On Saturday, demonstrations were held throughout the country in support of marriage equality and against the recent passage of Proposition 8 here in California (as well as similar measures in other states). Of course our local event in San Francisco was one of the more prominent.
It was an exceptionally warm and sunny weekend here, considering that it’s the middle of November. It was already getting hot when people started gathering at City Hall ahead of the 10:30 start time.
And the crowd grew rather quickly.
Indeed, it was hard to see the speakers, or hear them. In that sense, it was a bit frustrating and gave the event a sense of poor planning. At the same time, it was great that the crowd was so large. And it was worth it to be there in support of my friends and all the other people whose marriage rights were taken away. This is part of the way to win them back.
Some more colorful banners, playing on the California and U.S. Flags (we featured the “rainbow Bear Flag” in a past Wordless Wednesday).
After a while of standing in the heat and attempting to listen to speakers, we all decided to march from City Hall along Market Street towards the Castro District.
That is where my participation ended for the day, but this is too important an issue to simply end at a street corner…
Well, we’re getting close, and things are looking good:
(This is a live link, so it will show the final results, and we’ll see how “good” things really went.)
One delightful election story that is rather apropos of this site involves Brian Dewan. He was in the news this past Saturday because of his performances of historical political folk songs (think mildly irritating songs about Jimmy Carter, Nixon or Eisenhower), but Dewan’s true claims to fame are his unqiue electronic musical instruments, including Melody Gins and Dewantrons, and “Folk Synthesizers.” We at CatSynth are delighted to see politics and our own art form crossing paths in such a direct and public way. As for Dewan’s instruments – we want one!.
This reminds me of how electronic music crossed paths for me during the previous elections, when I attended ICMC in New Orleans in 2006; and in 2004 as well, when my fellow electronic musicians and I watched the defeat at a bar in Miami. Things are looking much better this time.
We at CatSynth have also been quite amused by some of the humorous and well-designed sites that have recently appeared, most notably PalinAsPresident.com. This Flash animation depicts Sarah Palin as President (presumably after McCain’s untimely demise) in the form of an interactive game where you click on different objects (it reminds my a lot of Myst series and similar games from the 1990s). Humor abounds, as you uncover stashes from huge shopping trips, make Palin say goofy things like “Where’s Russia” and variations on “Maverick.” It is being updated every day through November 4th, and it’s always fun to come back and see what’s new. Hours, or least minutes of quality entertainment.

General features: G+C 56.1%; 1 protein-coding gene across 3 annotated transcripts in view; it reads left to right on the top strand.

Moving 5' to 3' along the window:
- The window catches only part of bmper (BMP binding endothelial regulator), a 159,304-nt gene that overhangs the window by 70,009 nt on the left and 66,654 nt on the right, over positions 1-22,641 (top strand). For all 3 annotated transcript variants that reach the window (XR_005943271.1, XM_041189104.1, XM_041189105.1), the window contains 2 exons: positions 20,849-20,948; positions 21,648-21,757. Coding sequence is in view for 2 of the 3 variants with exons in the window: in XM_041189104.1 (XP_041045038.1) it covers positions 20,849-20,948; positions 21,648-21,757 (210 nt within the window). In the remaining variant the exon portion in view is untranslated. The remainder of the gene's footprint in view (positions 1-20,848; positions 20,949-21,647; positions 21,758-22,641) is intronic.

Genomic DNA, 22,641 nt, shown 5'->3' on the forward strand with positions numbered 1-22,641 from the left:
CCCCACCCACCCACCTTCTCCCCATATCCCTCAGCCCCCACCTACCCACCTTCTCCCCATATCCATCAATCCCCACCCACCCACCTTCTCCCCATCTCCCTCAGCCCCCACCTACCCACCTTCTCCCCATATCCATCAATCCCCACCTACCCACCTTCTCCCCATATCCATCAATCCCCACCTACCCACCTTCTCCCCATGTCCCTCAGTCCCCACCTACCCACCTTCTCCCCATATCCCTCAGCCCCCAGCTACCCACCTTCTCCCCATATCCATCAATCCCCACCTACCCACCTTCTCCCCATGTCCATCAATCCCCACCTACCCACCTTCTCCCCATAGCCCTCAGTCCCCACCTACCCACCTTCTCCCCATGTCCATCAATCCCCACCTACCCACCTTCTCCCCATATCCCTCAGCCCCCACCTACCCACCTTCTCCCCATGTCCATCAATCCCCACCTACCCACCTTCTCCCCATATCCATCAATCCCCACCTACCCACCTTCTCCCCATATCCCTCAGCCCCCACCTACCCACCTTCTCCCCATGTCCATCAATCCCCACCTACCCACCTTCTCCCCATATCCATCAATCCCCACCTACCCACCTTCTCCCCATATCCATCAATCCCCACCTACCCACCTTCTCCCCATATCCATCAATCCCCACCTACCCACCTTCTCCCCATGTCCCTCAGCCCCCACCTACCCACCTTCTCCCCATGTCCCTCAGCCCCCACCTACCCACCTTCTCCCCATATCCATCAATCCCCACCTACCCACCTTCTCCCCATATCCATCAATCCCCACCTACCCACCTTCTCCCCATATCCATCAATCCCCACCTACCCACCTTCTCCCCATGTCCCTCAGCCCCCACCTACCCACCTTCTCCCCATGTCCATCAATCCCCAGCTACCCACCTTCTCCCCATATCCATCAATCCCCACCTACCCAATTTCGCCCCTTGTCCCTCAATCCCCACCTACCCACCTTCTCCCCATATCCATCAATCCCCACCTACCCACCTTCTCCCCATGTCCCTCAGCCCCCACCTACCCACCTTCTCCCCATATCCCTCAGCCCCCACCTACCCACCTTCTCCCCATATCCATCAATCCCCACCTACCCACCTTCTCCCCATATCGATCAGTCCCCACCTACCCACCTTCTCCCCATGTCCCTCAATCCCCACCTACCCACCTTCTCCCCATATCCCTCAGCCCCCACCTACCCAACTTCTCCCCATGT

One thing that is not so entertaining: a mailer I received, using Barack Obama’s image and words to support Proposition 8. He is officially against it – though he hasn’t been particular vocal about the issue, mostly because of cultural blackmail in certain regions and among certain demographics. Nonetheless, it is really troubling, hopefully it doesn’t sway anyone in this largely Obama-supporting state.
The ad seemed largely targeted at African Americans, given the images and quotes from black clergy. It made me wonder about my own ethnic hertiges and their support for marriage equality. In particular, the Indian side of my heritage. I did find this survey thanks to Prerna. It suggests a 47% vote against proposition 8, which is far higher than I expected. Given my own experience (as well as the stereotypes of Indian Americans), I would have expected far lower, as we (i.e., South Asians) have an embarrassing track record on social and cultural issues. So on that note, I am somewhat optimistic. But both Prerna and I agree, “We can do so much better.”
And that’s true for the country as a whole, we can do so much better. Hopefully, we will chose that option, both nationally and locally…